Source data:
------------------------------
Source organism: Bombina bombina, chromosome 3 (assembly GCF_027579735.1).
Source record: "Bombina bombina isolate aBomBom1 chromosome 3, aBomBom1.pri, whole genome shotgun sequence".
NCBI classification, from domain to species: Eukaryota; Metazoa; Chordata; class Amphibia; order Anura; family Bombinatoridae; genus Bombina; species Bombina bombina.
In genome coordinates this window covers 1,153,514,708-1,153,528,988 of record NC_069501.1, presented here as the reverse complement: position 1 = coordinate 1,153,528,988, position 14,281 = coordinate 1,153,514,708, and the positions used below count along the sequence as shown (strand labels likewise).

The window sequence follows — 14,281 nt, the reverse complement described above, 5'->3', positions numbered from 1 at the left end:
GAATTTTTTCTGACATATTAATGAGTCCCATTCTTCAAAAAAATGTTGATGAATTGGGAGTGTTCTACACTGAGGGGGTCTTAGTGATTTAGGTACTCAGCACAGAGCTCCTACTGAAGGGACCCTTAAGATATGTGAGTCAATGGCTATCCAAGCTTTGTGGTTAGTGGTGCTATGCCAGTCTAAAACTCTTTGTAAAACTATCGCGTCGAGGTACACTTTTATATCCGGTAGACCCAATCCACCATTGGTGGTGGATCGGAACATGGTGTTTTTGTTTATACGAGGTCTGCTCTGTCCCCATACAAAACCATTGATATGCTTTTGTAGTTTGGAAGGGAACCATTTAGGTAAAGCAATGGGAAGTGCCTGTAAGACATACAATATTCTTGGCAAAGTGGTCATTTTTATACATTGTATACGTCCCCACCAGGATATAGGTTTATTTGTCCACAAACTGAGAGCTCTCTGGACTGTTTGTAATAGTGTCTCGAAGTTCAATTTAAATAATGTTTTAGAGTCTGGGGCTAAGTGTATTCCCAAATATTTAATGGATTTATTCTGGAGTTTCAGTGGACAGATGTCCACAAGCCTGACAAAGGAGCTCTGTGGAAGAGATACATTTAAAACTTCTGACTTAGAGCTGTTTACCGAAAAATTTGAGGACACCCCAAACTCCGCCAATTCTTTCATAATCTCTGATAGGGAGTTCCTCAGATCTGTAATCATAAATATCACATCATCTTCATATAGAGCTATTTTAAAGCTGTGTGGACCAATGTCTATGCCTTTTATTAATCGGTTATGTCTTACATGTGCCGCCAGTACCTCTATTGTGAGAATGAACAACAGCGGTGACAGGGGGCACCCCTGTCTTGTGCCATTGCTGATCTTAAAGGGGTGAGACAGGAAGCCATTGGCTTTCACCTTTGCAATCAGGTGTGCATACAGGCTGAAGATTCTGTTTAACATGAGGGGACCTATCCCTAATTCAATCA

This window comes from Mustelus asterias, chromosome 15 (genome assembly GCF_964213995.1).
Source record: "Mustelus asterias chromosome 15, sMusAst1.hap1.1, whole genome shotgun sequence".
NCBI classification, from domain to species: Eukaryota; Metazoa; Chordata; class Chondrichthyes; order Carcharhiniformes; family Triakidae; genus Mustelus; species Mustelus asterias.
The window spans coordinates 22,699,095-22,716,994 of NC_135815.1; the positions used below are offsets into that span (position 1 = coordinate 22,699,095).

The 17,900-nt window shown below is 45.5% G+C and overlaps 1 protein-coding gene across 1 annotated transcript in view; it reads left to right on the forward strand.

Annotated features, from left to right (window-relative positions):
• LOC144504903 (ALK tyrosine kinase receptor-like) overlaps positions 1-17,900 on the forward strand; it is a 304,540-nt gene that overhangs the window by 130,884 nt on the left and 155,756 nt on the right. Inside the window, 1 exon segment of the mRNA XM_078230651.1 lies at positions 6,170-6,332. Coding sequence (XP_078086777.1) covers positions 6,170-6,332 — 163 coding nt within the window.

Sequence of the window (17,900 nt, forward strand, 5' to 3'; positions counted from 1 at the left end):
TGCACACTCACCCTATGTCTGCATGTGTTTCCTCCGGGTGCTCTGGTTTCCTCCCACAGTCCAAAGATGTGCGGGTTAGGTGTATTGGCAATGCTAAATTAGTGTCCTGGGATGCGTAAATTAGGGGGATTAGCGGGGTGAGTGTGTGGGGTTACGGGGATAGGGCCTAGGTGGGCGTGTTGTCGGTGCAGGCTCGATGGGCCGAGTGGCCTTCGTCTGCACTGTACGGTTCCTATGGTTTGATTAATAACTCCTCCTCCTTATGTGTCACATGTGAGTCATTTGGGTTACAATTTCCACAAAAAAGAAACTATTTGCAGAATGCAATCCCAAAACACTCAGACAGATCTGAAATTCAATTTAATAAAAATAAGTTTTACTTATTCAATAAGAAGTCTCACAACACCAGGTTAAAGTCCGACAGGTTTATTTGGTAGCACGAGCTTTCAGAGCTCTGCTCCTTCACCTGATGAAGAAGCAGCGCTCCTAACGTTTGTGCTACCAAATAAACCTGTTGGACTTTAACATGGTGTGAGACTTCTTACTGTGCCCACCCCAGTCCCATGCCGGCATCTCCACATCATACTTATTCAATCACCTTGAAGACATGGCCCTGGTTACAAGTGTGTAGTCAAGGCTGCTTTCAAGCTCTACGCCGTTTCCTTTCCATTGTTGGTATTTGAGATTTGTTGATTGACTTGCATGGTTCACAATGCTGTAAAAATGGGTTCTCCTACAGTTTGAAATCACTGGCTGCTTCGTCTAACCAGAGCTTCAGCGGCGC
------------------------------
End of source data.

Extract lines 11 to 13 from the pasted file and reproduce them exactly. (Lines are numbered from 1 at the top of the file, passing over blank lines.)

The 17,900-nt window shown below is 45.5% G+C and overlaps 1 protein-coding gene across 1 annotated transcript in view; it reads left to right on the forward strand.

Annotated features, from left to right (window-relative positions):
• LOC144504903 (ALK tyrosine kinase receptor-like) overlaps positions 1-17,900 on the forward strand; it is a 304,540-nt gene that overhangs the window by 130,884 nt on the left and 155,756 nt on the right. Inside the window, 1 exon segment of the mRNA XM_078230651.1 lies at positions 6,170-6,332. Coding sequence (XP_078086777.1) covers positions 6,170-6,332 — 163 coding nt within the window.